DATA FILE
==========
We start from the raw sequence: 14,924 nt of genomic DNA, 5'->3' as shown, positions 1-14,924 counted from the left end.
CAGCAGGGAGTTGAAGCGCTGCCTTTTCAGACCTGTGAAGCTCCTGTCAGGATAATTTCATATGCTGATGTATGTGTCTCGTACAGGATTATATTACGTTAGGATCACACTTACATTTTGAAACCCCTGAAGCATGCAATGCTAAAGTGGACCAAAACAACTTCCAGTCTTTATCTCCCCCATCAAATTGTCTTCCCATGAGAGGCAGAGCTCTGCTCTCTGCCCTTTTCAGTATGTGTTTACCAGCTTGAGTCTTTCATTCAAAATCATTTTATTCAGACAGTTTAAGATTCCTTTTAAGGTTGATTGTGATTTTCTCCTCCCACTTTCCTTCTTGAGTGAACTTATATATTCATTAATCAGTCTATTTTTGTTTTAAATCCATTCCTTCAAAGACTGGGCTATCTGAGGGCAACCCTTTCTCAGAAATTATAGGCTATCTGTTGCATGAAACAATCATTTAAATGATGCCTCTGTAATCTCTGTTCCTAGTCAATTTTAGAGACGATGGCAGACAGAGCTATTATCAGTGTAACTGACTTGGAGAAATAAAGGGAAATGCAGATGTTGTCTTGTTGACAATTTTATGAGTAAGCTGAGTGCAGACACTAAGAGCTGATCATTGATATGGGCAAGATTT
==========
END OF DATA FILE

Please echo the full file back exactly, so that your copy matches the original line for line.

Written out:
We start from the raw sequence: 14,924 nt of genomic DNA, 5'->3' as shown, positions 1-14,924 counted from the left end.
CAGCAGGGAGTTGAAGCGCTGCCTTTTCAGACCTGTGAAGCTCCTGTCAGGATAATTTCATATGCTGATGTATGTGTCTCGTACAGGATTATATTACGTTAGGATCACACTTACATTTTGAAACCCCTGAAGCATGCAATGCTAAAGTGGACCAAAACAACTTCCAGTCTTTATCTCCCCCATCAAATTGTCTTCCCATGAGAGGCAGAGCTCTGCTCTCTGCCCTTTTCAGTATGTGTTTACCAGCTTGAGTCTTTCATTCAAAATCATTTTATTCAGACAGTTTAAGATTCCTTTTAAGGTTGATTGTGATTTTCTCCTCCCACTTTCCTTCTTGAGTGAACTTATATATTCATTAATCAGTCTATTTTTGTTTTAAATCCATTCCTTCAAAGACTGGGCTATCTGAGGGCAACCCTTTCTCAGAAATTATAGGCTATCTGTTGCATGAAACAATCATTTAAATGATGCCTCTGTAATCTCTGTTCCTAGTCAATTTTAGAGACGATGGCAGACAGAGCTATTATCAGTGTAACTGACTTGGAGAAATAAAGGGAAATGCAGATGTTGTCTTGTTGACAATTTTATGAGTAAGCTGAGTGCAGACACTAAGAGCTGATCATTGATATGGGCAAGATTT